It’s impossible to change something if you don’t really know what you’re changing. And you can’t know until you ask. Even the most connected people in leadership learn something new when they ask people to give them honest feedback. Just the act of being curious about what your employees think is a huge step in the right direction. Once you understand where your organization is, you can then lay over the top of that what your goal is, and the path to get there is a great deal clearer. You have also taken the first step in engaging your employees because their responses should have a direct effect on what, how, and where you start with your change initiatives.
Now ask yourself again, after you have looked at what, how, and where you will start with change, am I ready to change? What will I do differently? How will I lead differently? How will I continually communicate? Who will be a part of the team of people that will help me? Are they ready to change? Take a look at the following video with the accompanying article to give you an insight into where organizations stumble when they want to change. And what they need to do to make a shift successful.
Change management is a step by step movement to a different culture. And in order to do that, you have to choose what are the most important things to happen first. If the Godzilla Effect causes you to struggle with prioritizing, engage your teams. Ask them. Use your judgment as the leader to make the final decision, but get input and ask them to get involved in how you make your shift. The simple act of prioritizing helps you to say ‘no’ as much as it helps you say ‘yes’.
Another question that leadership often thinks about is, “do you talk to your team about the Godzilla Effect?” Or more commonly put, “Is it right to ‘scare’ everyone into movement?” It depends on your culture. If you have a ‘rally the troops to meet a challenge’ kind of workplace, ‘scaring’ everyone might not be a bad plan. If you have a timid culture, that might not be the best approach. Irrespective of what your culture is, you should probably also accept that there will be attrition. In some cases, a lot. In other cases, perhaps just a few people. This is frustrating. It’s also incredibly normal. You might lose someone who you think is critical to your new direction. Don’t worry. That person wasn’t…critical to your new direction that is… that’s why they left. View it as an opportunity to find someone who is fresh to the change and will embrace where you are going.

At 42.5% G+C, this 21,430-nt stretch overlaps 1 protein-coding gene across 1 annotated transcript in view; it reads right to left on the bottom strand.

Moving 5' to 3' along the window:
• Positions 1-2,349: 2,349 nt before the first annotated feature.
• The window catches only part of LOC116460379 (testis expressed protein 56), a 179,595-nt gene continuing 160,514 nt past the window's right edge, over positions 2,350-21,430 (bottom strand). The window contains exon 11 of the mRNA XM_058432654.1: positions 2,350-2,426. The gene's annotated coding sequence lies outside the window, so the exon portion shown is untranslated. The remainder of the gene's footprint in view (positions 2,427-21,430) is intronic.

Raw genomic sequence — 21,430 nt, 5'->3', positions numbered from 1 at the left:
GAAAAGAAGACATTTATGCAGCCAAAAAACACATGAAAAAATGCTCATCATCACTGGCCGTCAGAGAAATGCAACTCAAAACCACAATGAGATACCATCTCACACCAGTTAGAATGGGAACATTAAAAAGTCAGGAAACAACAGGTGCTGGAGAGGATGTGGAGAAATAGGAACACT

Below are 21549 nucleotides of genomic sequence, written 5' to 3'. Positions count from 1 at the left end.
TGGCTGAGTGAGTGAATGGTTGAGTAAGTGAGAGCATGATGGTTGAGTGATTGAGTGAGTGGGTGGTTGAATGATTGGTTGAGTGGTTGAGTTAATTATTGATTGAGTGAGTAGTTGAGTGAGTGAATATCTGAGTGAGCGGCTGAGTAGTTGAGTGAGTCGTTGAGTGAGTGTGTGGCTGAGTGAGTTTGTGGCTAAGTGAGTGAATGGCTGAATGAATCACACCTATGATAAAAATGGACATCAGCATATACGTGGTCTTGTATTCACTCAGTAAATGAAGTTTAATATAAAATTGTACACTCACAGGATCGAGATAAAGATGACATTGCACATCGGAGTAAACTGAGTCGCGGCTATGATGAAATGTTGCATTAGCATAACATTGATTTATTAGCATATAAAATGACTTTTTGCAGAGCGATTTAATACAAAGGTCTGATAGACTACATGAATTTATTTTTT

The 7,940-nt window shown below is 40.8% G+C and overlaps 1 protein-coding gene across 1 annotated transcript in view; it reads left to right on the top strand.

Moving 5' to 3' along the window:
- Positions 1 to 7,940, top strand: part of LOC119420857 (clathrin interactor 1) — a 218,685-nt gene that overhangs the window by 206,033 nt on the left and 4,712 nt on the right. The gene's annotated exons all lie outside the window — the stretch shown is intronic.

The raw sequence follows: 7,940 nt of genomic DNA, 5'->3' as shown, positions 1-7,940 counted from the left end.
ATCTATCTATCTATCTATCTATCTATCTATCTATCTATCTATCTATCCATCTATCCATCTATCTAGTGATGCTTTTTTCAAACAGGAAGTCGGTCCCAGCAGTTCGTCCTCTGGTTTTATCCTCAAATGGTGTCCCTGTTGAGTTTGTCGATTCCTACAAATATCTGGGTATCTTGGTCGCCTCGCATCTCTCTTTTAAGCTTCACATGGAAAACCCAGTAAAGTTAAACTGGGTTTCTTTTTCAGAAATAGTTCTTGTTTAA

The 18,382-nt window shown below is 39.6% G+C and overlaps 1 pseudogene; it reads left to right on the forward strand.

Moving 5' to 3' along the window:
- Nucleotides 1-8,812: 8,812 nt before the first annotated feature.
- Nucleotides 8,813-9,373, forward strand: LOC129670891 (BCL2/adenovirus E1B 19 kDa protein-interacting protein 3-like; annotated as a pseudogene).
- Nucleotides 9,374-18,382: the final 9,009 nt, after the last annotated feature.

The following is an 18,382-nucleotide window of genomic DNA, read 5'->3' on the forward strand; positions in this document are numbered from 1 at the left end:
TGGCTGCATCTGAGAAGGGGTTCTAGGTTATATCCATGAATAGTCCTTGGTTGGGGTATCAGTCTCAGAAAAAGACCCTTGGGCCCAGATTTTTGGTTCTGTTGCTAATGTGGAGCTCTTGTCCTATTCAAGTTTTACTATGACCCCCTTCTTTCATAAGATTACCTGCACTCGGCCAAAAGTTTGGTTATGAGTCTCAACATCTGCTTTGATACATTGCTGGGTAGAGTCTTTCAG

Very often, the need for change management comes about because you’ve chosen a new strategic direction and it has little familiarity with the direction you have been taking with your current team. So you are in the middle of trying to execute a strategic business plan and you need everyone to change (overnight) so you can accomplish your goals.
Yeah, not really.
Getting the right people on your side is critical. Remember that ‘people thing’ about change management? It still applies in chasing your strategic business plan. Without the right talent on board, ready to motivate, encourage, and lead, you will struggle to get your process off the ground. Here is where the Yoda Quotient makes its reappearance. “Do or do not. There is no try.” When your team is critical to achieving your strategic goals, having everyone on board will make the difference between success and just trying. This doesn’t mean you don’t want people who can think differently. You still need devil’s advocates and naysayers to ensure you aren’t engaged in uni-think. You just need to make sure after all challengers have been heard and considered, that whatever direction the consensus decides is the one they will support – wholeheartedly.
Make sure you have clear, measurable goals so you know when you achieve them and the organization understands how they play a part in those goals. Communicate, involve, give feedback, involve, change, communicate, change, involve, give feedback, change…. That process is called full-fledged ADAPTATION!
You get the picture.
May the force be with you.